FREEDOM PAMPHLETS. No. 1. New Edition. 1920. I. REPRESENTATIVE GOVERNMENT AND WAGES. In their plan for the reconstruction of society, the Collectivists commit, in our opinion, a double error. Whilst speaking of the abolition of the rule of capital, they wish, nevertheless, to maintain two institutions which form the very basis of that rule, namely, representative government and the wage system. As for representative government, it remains absolutely incomprehensible to us how intelligent men (and they are not wanting among the Collectivists) can continue to be the partisans of national and municipal parliaments, after all the lessons on this subject bestowed on us by history, whether in England or in France, in Germany, Switzerland or the U... (From : Anarchy Archives.)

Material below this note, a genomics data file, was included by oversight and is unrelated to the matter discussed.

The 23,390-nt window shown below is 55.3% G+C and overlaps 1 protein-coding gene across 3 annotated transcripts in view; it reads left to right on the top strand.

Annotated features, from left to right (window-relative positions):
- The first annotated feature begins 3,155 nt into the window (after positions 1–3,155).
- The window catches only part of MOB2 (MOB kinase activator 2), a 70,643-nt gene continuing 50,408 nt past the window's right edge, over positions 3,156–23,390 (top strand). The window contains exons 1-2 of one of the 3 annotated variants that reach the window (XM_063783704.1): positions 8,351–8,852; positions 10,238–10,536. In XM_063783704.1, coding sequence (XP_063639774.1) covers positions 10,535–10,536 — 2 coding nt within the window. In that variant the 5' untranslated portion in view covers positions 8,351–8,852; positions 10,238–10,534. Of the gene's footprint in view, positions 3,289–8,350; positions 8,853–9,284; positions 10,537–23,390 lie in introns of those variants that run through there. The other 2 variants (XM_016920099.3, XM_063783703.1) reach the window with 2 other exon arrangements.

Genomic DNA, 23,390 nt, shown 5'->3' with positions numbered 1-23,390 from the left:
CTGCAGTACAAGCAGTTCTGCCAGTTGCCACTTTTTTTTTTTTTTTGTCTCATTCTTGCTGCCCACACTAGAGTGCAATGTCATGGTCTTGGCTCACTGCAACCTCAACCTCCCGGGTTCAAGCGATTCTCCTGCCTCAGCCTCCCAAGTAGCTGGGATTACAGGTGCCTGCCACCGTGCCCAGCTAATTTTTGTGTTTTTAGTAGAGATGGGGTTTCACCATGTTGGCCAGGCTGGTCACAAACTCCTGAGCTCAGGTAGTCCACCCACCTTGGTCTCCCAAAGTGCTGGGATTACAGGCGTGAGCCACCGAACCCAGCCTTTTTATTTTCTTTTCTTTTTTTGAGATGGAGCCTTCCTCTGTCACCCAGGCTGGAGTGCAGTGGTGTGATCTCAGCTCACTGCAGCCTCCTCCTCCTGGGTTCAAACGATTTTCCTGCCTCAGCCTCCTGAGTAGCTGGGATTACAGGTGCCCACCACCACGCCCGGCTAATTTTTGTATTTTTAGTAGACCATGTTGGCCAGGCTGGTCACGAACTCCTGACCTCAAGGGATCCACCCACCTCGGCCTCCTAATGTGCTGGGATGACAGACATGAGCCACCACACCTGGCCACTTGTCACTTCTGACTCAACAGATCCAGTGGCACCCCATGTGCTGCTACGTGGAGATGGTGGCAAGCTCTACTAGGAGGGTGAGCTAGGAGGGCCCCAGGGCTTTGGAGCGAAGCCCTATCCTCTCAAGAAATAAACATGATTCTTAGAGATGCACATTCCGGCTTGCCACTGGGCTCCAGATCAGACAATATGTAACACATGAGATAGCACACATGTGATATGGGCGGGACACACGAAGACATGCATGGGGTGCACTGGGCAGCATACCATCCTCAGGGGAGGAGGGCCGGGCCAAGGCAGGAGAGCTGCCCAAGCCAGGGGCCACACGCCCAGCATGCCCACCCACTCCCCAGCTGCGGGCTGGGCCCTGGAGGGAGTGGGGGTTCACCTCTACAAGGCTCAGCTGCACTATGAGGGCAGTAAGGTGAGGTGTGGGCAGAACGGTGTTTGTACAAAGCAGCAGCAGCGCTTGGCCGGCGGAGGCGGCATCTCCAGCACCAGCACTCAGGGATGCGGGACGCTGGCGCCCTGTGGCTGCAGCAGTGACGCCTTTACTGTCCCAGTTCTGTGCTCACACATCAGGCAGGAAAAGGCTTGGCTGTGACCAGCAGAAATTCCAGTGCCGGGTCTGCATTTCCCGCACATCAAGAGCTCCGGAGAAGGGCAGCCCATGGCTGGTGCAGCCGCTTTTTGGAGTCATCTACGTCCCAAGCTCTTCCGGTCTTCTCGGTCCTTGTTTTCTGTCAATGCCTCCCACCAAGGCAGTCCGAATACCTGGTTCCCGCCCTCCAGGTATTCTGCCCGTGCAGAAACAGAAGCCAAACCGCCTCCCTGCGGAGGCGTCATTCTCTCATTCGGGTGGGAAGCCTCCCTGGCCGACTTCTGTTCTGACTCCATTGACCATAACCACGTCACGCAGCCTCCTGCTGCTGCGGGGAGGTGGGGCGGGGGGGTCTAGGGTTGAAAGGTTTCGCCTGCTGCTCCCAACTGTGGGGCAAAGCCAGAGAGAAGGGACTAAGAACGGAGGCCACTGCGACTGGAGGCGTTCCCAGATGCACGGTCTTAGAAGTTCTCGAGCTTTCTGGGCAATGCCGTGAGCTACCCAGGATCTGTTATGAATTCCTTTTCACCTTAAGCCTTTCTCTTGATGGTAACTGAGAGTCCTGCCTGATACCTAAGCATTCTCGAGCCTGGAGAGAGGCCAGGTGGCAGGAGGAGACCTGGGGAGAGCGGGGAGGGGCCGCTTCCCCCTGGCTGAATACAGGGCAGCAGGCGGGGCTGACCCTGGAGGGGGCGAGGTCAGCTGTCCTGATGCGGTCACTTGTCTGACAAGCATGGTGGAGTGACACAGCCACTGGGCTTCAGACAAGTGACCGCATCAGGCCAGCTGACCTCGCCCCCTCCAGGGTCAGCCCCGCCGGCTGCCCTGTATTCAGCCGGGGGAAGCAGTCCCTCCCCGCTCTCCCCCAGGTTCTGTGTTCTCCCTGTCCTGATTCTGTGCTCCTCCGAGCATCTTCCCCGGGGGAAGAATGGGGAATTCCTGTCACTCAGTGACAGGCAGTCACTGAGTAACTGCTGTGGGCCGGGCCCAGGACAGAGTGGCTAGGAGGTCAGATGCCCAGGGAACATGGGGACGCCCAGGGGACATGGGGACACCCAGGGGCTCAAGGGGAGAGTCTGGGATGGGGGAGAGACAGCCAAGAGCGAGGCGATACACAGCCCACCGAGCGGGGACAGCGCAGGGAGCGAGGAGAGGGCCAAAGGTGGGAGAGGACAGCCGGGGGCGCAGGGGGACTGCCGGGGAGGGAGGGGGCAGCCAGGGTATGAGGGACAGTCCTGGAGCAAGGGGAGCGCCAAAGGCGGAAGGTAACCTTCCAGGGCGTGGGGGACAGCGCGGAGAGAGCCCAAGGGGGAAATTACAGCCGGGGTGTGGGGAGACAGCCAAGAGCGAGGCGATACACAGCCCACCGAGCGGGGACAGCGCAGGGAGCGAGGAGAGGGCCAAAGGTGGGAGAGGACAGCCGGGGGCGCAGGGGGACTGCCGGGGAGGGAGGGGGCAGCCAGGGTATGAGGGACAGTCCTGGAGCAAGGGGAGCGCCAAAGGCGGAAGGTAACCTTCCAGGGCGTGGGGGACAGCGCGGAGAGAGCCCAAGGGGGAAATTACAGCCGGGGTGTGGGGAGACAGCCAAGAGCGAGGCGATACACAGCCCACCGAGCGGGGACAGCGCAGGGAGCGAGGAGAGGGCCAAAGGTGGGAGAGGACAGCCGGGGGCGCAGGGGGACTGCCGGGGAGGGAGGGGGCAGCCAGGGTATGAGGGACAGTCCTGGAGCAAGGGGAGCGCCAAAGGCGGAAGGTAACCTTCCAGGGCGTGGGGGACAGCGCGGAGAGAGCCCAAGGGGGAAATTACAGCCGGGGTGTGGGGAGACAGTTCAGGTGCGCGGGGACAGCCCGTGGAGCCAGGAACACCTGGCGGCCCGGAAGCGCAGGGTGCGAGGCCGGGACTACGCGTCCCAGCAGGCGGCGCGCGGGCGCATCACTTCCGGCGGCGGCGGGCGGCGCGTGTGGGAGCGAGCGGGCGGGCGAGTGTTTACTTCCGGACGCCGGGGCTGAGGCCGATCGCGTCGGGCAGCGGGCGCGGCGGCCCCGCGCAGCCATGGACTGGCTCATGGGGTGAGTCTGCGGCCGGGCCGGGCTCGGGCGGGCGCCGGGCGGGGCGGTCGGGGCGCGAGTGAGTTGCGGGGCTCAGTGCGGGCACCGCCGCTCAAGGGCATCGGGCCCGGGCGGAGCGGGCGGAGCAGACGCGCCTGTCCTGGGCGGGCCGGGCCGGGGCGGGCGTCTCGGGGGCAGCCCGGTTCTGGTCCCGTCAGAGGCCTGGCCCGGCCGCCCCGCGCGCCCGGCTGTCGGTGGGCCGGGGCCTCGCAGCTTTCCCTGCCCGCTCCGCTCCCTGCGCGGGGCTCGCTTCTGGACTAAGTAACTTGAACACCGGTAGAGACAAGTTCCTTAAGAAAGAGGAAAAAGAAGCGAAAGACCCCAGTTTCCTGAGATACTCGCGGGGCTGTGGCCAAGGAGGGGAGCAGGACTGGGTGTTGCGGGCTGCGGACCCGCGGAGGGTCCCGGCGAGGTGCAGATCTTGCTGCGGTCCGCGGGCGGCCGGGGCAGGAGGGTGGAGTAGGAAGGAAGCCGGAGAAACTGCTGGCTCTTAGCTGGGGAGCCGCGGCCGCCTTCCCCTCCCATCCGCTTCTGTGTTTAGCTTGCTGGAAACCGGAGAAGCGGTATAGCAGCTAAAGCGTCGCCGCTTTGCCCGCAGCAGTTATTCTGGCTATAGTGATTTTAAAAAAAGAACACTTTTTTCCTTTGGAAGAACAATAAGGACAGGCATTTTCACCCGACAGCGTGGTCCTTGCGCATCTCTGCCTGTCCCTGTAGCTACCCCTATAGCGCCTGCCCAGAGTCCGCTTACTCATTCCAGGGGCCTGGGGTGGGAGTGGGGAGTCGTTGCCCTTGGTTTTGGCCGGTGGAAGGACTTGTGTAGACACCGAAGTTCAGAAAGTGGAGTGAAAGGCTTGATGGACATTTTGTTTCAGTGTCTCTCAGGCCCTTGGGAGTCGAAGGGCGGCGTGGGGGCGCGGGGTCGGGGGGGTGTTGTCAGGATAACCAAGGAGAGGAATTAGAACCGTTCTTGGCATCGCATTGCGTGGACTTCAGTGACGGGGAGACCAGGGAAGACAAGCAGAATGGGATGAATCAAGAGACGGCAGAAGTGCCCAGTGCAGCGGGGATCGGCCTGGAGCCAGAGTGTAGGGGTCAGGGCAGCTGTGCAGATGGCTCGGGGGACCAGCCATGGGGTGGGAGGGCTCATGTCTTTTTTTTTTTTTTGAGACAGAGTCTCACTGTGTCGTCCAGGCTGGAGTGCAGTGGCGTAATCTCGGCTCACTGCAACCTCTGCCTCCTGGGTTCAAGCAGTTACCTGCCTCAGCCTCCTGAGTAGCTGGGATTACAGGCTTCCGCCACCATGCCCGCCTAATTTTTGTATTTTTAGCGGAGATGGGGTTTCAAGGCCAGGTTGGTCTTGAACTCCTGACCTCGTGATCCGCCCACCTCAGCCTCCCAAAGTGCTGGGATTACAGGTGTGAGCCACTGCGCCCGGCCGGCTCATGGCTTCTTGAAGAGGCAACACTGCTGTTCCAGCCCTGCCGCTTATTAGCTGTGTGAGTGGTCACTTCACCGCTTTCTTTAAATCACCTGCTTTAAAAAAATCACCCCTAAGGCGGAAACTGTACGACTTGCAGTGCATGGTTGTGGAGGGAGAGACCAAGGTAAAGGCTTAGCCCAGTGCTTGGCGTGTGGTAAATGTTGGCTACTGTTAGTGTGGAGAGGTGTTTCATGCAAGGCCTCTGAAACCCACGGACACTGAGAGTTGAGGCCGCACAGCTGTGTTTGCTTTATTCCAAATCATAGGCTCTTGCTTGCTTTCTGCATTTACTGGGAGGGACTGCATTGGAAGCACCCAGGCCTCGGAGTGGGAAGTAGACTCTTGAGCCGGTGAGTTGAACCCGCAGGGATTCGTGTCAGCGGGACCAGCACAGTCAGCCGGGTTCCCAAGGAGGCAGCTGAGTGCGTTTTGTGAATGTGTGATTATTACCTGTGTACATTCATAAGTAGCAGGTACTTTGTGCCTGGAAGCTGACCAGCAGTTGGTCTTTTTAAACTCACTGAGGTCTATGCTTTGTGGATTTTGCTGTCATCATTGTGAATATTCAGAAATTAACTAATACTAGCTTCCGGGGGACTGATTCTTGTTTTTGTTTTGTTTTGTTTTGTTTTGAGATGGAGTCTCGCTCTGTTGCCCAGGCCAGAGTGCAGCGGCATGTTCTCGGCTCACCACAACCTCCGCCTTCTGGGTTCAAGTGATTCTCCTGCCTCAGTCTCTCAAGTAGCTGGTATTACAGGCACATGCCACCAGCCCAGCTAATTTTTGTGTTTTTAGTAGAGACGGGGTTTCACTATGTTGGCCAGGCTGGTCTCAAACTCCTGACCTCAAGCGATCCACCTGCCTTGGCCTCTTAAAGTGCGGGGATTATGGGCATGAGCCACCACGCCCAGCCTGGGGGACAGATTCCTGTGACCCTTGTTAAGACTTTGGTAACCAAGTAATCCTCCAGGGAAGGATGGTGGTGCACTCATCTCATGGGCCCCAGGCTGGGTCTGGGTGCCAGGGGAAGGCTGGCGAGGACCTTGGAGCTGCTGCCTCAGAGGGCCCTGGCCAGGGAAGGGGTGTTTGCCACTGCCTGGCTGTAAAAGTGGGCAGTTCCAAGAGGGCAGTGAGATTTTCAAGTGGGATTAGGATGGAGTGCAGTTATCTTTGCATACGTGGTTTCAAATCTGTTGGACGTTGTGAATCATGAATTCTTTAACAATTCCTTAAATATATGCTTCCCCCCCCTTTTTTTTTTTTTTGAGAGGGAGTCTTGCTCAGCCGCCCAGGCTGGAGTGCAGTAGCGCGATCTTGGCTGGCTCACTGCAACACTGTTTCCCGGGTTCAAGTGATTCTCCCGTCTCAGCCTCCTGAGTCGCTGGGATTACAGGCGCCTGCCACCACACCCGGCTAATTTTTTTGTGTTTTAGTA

If the economic situation of Europe can be summed up in these words-industrial and commercial chaos and the failure of capitalist production-the situation in politics can be defined as the rapid breakdown of the State and its entire failure, which will take place very soon. Consider all the various States, from the police autocracy of Russia to the bourgeois oligarchy of Switzerland, and you will not find a single example today (with the possible exception of Sweden and Norway) of a State that is not set on an accelerating course towards disintegration and eventually, revolution. Like wornout old men, their skin shriveled and their feet stumbling, gnawed at by mortal sicknesses, incapable of embarking on the tide of new ideas, the States of Europe squander what strength remains to them, and while living on credit of their past, they merely hasten their ends by squabbling like aged gossips. Having reached a high point in the eighteenth cen...